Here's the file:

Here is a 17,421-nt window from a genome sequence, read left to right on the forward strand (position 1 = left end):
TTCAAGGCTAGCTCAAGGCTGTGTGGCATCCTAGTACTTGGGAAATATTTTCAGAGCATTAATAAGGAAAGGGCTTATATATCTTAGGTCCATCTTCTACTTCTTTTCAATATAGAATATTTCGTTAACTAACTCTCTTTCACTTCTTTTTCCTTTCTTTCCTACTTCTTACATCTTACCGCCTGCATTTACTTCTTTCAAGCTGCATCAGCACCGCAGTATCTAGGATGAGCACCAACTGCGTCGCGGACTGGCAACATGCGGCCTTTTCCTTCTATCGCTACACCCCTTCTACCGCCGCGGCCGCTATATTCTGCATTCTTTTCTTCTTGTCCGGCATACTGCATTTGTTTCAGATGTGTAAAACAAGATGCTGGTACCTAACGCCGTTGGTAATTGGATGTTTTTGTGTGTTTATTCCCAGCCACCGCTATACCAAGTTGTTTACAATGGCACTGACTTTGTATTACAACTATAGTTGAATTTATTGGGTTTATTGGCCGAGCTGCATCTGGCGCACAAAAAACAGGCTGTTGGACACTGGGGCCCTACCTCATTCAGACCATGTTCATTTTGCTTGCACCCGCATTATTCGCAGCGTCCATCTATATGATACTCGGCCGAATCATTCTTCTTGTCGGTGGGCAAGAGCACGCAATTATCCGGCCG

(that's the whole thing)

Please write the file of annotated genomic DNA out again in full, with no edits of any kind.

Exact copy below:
Here is a 17,421-nt window from a genome sequence, read left to right on the forward strand (position 1 = left end):
TTCAAGGCTAGCTCAAGGCTGTGTGGCATCCTAGTACTTGGGAAATATTTTCAGAGCATTAATAAGGAAAGGGCTTATATATCTTAGGTCCATCTTCTACTTCTTTTCAATATAGAATATTTCGTTAACTAACTCTCTTTCACTTCTTTTTCCTTTCTTTCCTACTTCTTACATCTTACCGCCTGCATTTACTTCTTTCAAGCTGCATCAGCACCGCAGTATCTAGGATGAGCACCAACTGCGTCGCGGACTGGCAACATGCGGCCTTTTCCTTCTATCGCTACACCCCTTCTACCGCCGCGGCCGCTATATTCTGCATTCTTTTCTTCTTGTCCGGCATACTGCATTTGTTTCAGATGTGTAAAACAAGATGCTGGTACCTAACGCCGTTGGTAATTGGATGTTTTTGTGTGTTTATTCCCAGCCACCGCTATACCAAGTTGTTTACAATGGCACTGACTTTGTATTACAACTATAGTTGAATTTATTGGGTTTATTGGCCGAGCTGCATCTGGCGCACAAAAAACAGGCTGTTGGACACTGGGGCCCTACCTCATTCAGACCATGTTCATTTTGCTTGCACCCGCATTATTCGCAGCGTCCATCTATATGATACTCGGCCGAATCATTCTTCTTGTCGGTGGGCAAGAGCACGCAATTATCCGGCCG